Postmortem computed tomography angiography vs. conventional autopsy: advantages and inconveniences of each method
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Postmortem computed tomography angiography (PMCTA) was introduced into forensic investigations a few years ago. It provides reliable images that can be consulted at any time. Conventional autopsy remains the reference standard for defining the cause of death, but provides only limited possibility of a second examination. This study compares these two procedures and discusses findings that can be detected exclusively using each method.
Materials and methods
This retrospective study compared radiological reports from PMCTA to reports from conventional autopsy for 50 forensic autopsy cases. Reported findings from autopsy and PMCTA were extracted and compared to each other. PMCTA was performed using a modified heart–lung machine and the oily contrast agent Angiofil® (Fumedica AG, Muri, Switzerland).
PMCTA and conventional autopsy would have drawn similar conclusions regarding causes of death. Nearly 60 % of all findings were visualized with both techniques. PMCTA demonstrates a higher sensitivity for identifying skeletal and vascular lesions. However, vascular occlusions due to postmortem blood clots could be falsely assumed to be vascular lesions. In contrast, conventional autopsy does not detect all bone fractures or the exact source of bleeding. Conventional autopsy provides important information about organ morphology and remains the only way to diagnose a vital vascular occlusion with certitude.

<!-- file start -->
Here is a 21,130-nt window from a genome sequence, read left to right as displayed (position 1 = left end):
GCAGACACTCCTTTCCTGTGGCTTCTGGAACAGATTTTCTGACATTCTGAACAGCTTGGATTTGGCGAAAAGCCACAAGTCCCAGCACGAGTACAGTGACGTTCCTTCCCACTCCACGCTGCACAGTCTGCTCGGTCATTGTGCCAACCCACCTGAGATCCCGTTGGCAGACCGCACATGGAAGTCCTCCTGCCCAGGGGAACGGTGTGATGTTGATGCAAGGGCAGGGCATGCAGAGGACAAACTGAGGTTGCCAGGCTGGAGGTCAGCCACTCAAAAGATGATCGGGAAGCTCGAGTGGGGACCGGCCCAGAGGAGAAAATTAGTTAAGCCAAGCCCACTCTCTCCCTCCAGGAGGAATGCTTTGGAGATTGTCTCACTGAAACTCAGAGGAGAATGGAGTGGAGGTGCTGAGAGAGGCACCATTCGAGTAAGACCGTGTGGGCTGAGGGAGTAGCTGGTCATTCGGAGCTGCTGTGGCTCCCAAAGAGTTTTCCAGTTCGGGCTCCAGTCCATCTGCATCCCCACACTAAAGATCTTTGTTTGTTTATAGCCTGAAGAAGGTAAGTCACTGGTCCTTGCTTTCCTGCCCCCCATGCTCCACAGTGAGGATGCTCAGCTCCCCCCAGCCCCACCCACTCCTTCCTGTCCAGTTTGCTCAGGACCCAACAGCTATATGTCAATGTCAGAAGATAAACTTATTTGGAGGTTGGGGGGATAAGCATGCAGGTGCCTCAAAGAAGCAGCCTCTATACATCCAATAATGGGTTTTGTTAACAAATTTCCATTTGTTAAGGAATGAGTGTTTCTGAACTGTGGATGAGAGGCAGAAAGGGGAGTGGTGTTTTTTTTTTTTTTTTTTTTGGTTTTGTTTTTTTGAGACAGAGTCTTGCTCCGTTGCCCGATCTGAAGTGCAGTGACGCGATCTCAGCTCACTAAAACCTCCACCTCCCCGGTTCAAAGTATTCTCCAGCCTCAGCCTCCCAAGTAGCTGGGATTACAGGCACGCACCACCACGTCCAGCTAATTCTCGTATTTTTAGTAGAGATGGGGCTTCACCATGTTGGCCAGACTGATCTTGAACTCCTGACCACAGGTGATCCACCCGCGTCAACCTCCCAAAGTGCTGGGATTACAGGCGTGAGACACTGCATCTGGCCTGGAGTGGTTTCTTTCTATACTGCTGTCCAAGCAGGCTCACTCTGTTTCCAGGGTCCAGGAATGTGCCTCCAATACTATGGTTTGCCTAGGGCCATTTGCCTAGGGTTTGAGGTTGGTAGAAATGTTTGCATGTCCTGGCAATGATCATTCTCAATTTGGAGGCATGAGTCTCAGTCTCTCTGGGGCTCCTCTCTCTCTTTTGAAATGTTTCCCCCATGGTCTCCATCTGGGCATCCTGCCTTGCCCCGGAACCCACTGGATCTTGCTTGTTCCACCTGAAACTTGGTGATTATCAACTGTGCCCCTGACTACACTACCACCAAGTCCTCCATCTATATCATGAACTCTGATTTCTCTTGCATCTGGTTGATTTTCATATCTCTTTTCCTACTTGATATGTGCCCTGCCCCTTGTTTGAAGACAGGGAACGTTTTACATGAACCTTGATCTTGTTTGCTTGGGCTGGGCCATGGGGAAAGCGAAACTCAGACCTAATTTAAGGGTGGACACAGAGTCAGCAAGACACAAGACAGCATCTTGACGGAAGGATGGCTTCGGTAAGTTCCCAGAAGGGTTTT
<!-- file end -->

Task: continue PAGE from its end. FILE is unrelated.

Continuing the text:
Overall, PMCTA and conventional autopsy provide comparable findings. However, each technique presents advantages and disadvantages for detecting specific findings. To correctly interpret findings and clearly define the indications for PMCTA, these differences must be understood.
KeywordsForensic medicine X-Ray computed tomography Autopsy Perfusion imaging Angiography
This study was financially supported by the Promotion Agency for Innovation of the Swiss Confederation (KTI Nr.10221.1 PFIW-IW) and the Leenards Foundation, Lausanne, Switzerland.
Conflicts of interest
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